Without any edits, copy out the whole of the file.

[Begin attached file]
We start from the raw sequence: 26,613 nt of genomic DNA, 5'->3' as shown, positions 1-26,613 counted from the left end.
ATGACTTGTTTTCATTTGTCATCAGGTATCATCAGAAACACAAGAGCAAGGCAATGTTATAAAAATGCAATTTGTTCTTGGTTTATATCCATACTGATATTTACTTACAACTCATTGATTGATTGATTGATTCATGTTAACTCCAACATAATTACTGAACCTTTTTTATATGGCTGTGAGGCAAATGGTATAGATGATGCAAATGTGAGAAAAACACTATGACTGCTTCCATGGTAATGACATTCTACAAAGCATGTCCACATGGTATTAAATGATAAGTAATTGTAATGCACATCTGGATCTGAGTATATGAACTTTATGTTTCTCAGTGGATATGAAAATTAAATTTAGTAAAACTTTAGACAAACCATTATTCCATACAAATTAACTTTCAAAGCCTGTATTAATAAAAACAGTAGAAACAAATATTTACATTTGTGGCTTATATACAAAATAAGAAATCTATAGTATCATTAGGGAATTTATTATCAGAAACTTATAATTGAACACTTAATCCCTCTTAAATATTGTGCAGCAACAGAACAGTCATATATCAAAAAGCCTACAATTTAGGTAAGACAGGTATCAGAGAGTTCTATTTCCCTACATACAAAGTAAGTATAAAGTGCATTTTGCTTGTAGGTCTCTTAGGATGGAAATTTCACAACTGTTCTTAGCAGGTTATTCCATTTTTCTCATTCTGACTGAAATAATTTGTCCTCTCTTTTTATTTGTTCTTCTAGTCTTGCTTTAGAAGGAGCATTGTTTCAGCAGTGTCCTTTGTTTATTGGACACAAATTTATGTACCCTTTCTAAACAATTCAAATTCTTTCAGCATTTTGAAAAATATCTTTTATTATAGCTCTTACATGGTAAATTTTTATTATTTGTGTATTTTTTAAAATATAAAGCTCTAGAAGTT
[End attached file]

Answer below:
We start from the raw sequence: 26,613 nt of genomic DNA, 5'->3' as shown, positions 1-26,613 counted from the left end.
ATGACTTGTTTTCATTTGTCATCAGGTATCATCAGAAACACAAGAGCAAGGCAATGTTATAAAAATGCAATTTGTTCTTGGTTTATATCCATACTGATATTTACTTACAACTCATTGATTGATTGATTGATTCATGTTAACTCCAACATAATTACTGAACCTTTTTTATATGGCTGTGAGGCAAATGGTATAGATGATGCAAATGTGAGAAAAACACTATGACTGCTTCCATGGTAATGACATTCTACAAAGCATGTCCACATGGTATTAAATGATAAGTAATTGTAATGCACATCTGGATCTGAGTATATGAACTTTATGTTTCTCAGTGGATATGAAAATTAAATTTAGTAAAACTTTAGACAAACCATTATTCCATACAAATTAACTTTCAAAGCCTGTATTAATAAAAACAGTAGAAACAAATATTTACATTTGTGGCTTATATACAAAATAAGAAATCTATAGTATCATTAGGGAATTTATTATCAGAAACTTATAATTGAACACTTAATCCCTCTTAAATATTGTGCAGCAACAGAACAGTCATATATCAAAAAGCCTACAATTTAGGTAAGACAGGTATCAGAGAGTTCTATTTCCCTACATACAAAGTAAGTATAAAGTGCATTTTGCTTGTAGGTCTCTTAGGATGGAAATTTCACAACTGTTCTTAGCAGGTTATTCCATTTTTCTCATTCTGACTGAAATAATTTGTCCTCTCTTTTTATTTGTTCTTCTAGTCTTGCTTTAGAAGGAGCATTGTTTCAGCAGTGTCCTTTGTTTATTGGACACAAATTTATGTACCCTTTCTAAACAATTCAAATTCTTTCAGCATTTTGAAAAATATCTTTTATTATAGCTCTTACATGGTAAATTTTTATTATTTGTGTATTTTTTAAAATATAAAGCTCTAGAAGTT